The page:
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You have no doubt heard that the republican leadership has released draft legislation aimed at repealing and replacing the Affordable Care Act (Obamacare), but what you may not know is that there are several other plans under consideration as well. As we continue to analyze the text of the newest republican plan, we thought you all may be interested in some of the details of these “other” plans.

The chart below shows you how three of the plans stacks up against the Affordable Care Act in ten major areas. First, the “Better Way” framework was released by House Speaker Paul Ryan in 2016 and until now represented the republican consensus. Second, the Empowering Patient’s First Act was introduced by former representative (and current Secretary of Health and Human Services), Dr. Tom Price during the 2015 legislative session. Although this plan is no longer officially under consideration, we included it as it represents the current Secretary’s views on the subject. Third, the “Obamacare Replacement Act” was introduced by Representative Rand Paul earlier this year and is generally thought to represents the more libertarian republican viewpoint. 

 

Affordable Care Act

Better Way (Ryan)

Patient’s First (Price)

Obamacare Replacement (Paul)

Exchanges

Establishes healthcare marketplaces for the purchase of individual insurance; tax credits only provided on exchange

Calls for marketplaces but does not specify that they will be run by the government; tax credits available regardless of where insurance is purchases; individual and association health pools

Does not directly address; tax credits available regardless of where insurance is purchases; individual and association health pools

Continue ACA exchanges; tax credits available regardless of where insurance is purchases; individual and association health pools

Dependent Coverage (<26)

Dependents are allowed on parent’s plans until age 26

Retain requirement

Retain requirement

Retain requirement

Guarantee Issue

Requires insurers to offer coverage regardless of health status 

Requires insurers to offer coverage regardless of health status for one-time open enrollment period; thereafter, only requires issue if continuous coverage; creates high risk pools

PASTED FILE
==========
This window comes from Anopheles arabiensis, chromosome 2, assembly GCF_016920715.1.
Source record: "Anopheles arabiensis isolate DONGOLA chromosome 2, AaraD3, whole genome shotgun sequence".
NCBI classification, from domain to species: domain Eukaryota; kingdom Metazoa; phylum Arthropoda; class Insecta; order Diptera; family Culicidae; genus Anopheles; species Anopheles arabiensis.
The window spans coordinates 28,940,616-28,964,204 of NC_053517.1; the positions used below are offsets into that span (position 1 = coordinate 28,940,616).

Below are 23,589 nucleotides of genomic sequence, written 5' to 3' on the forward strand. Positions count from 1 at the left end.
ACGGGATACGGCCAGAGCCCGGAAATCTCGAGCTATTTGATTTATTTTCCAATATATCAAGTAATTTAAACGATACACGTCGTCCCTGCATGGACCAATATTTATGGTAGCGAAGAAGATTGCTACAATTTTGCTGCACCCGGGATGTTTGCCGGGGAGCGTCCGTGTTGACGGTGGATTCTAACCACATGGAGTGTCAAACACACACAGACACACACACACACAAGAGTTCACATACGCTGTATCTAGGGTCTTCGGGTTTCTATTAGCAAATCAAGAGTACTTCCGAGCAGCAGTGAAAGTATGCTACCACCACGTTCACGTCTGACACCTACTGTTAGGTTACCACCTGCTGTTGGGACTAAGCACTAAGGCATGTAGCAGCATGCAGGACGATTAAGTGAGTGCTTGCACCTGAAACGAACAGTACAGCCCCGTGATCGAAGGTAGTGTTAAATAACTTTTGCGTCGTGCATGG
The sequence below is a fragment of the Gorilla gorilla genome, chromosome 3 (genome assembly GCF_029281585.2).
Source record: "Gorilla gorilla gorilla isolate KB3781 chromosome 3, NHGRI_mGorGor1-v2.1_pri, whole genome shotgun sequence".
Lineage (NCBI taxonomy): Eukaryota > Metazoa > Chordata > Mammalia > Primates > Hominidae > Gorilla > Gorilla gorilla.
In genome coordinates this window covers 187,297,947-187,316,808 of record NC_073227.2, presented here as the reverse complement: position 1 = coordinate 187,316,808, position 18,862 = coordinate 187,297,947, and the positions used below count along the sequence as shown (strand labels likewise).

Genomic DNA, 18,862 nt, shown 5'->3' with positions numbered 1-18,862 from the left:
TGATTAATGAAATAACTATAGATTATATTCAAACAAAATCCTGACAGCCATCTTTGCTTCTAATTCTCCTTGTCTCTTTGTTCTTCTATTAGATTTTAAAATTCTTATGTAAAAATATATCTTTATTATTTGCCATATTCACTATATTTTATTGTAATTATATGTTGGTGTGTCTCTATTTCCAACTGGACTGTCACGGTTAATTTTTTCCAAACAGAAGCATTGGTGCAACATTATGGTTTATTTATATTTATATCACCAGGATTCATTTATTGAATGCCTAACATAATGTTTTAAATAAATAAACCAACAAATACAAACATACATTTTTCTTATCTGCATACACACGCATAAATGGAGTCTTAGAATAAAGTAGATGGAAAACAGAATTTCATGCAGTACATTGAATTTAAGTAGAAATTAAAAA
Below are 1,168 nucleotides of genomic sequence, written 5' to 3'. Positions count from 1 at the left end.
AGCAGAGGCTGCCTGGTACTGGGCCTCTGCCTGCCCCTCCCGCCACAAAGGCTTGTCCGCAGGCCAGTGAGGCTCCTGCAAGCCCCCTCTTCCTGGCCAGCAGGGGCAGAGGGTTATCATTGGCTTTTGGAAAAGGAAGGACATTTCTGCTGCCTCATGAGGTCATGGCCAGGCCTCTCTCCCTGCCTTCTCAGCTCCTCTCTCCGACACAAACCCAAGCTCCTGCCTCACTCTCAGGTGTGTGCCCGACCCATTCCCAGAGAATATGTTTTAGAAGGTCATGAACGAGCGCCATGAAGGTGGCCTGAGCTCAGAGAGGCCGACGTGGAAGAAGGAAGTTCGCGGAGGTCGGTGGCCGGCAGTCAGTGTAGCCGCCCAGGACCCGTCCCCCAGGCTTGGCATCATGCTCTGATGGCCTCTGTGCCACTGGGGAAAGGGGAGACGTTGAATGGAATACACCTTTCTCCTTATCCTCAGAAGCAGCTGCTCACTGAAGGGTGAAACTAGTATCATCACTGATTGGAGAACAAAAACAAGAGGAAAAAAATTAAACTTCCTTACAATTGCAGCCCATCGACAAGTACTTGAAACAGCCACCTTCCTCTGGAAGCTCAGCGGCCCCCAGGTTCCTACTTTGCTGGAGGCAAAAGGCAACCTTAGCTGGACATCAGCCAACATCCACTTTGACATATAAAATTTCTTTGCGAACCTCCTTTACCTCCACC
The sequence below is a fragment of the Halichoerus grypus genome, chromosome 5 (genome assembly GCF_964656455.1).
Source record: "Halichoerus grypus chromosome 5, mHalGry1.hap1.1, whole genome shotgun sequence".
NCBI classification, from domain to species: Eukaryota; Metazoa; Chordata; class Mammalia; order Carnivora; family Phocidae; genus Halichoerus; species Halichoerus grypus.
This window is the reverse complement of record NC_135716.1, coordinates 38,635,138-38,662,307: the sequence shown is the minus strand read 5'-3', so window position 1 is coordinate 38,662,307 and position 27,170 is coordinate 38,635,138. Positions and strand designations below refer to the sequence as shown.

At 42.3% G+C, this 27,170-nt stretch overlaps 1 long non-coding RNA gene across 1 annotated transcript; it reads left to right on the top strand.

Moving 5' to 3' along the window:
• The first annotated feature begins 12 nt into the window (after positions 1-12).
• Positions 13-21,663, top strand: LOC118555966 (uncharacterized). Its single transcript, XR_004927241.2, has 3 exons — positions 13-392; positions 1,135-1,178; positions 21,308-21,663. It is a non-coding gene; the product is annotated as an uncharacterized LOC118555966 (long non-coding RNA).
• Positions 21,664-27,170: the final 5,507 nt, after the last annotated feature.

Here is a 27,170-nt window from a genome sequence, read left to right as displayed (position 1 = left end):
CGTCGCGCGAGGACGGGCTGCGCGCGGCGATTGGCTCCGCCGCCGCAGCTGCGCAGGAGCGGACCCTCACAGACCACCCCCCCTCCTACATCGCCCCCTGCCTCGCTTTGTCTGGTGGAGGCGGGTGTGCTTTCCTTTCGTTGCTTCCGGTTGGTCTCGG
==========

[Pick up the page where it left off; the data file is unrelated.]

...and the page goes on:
Requires insurers to offer coverage regardless of health status for open enrollment period every two years; thereafter, only requires issue if continuous coverage; creates high risk pools

Requires insurers to offer coverage regardless of health status only when consumer has been continuously covered for 18 months

Essential Health Benefits

Requires all plans cover a set of essential health benefits

Repeals ACA essential health benefit standard

Repeals ACA essential health benefit standard

Repeals ACA essential health benefit standard

Rating

Establishes a 3:1 rating rule; rating only for age, location and smoking status

Proposes a 5:1 rating rule; rating not allowed based on health status; does not address other factors

Repeals 3:1 rating rule; rating not allowed based on health status; rating is allowed on other factors; allows for 50% premium surcharge for non-continuous coverage

Repeals 3:1 rating rule; repeals prohibition on rating factors

Annual and Lifetime Limits

Prohibits Annual and Lifetime limits on insurance coverage

Prohibits Lifetime limits; does not address Annual limits

Repeals both Annual and Lifetime limit prohibitions

Repeals both Annual and Lifetime limit prohibitions

Medicaid Expansion

Prompts states to expand Medicaid to all consumers under 138% FPL; provides 90% of costs for newly eligible

Phase down enhanced reimbursement for newly eligible; sets further reimbursement on a per beneficiary amount

Repeals Medicaid expansion

Retains Medicaid expansion

Individual/ Employer Mandate

All individuals must have minimum essential coverage or pay a fine

Repeals requirement

Repeals requirement

Repeals requirement

Tax Credits

Advanced refundable tax credits for those under 400% FPL based on lowest priced silver plan

Advanced refundable tax credits based on consumer’s age

Advanced refundable tax credits based on consumer’s age

Retains ACA tax credits

Cost Sharing Reductions

Reduced co-pay and deductible amounts for those between 100% FPL and 250% FPL

Repeals ACA cost sharing reductions

Repeals ACA cost sharing reductions

Retains ACA cost sharing reductions

Are you wondering about the future of the Affordable Care Act? Do you find it hard to know what updates to trust? We understand!

Over the past few weeks we have started to receive more and more calls from Georgians who are concerned about the efforts under weigh on Capitol Hill to change the ACA. To keep you up to date, we have spent the past few weeks working with industry experts, health care lawyers, and the Georgia  delegation on Capitol Hill to bring you the most accurate, factual, and unbiased information available. As more plans are introduced and those in Congress begin to negotiate with each other, we will continue to bring you these updates.    

To that end we invite you to check out our new blog “Happenings on the Hill” to keep up with the latest legislative happenings.


Over the next few weeks we will be sharing details of all the plans currently being considered and discussing how these plans would change the current makeup of the ACA. We welcome dialogue, so feel free to comment on Facebook or below.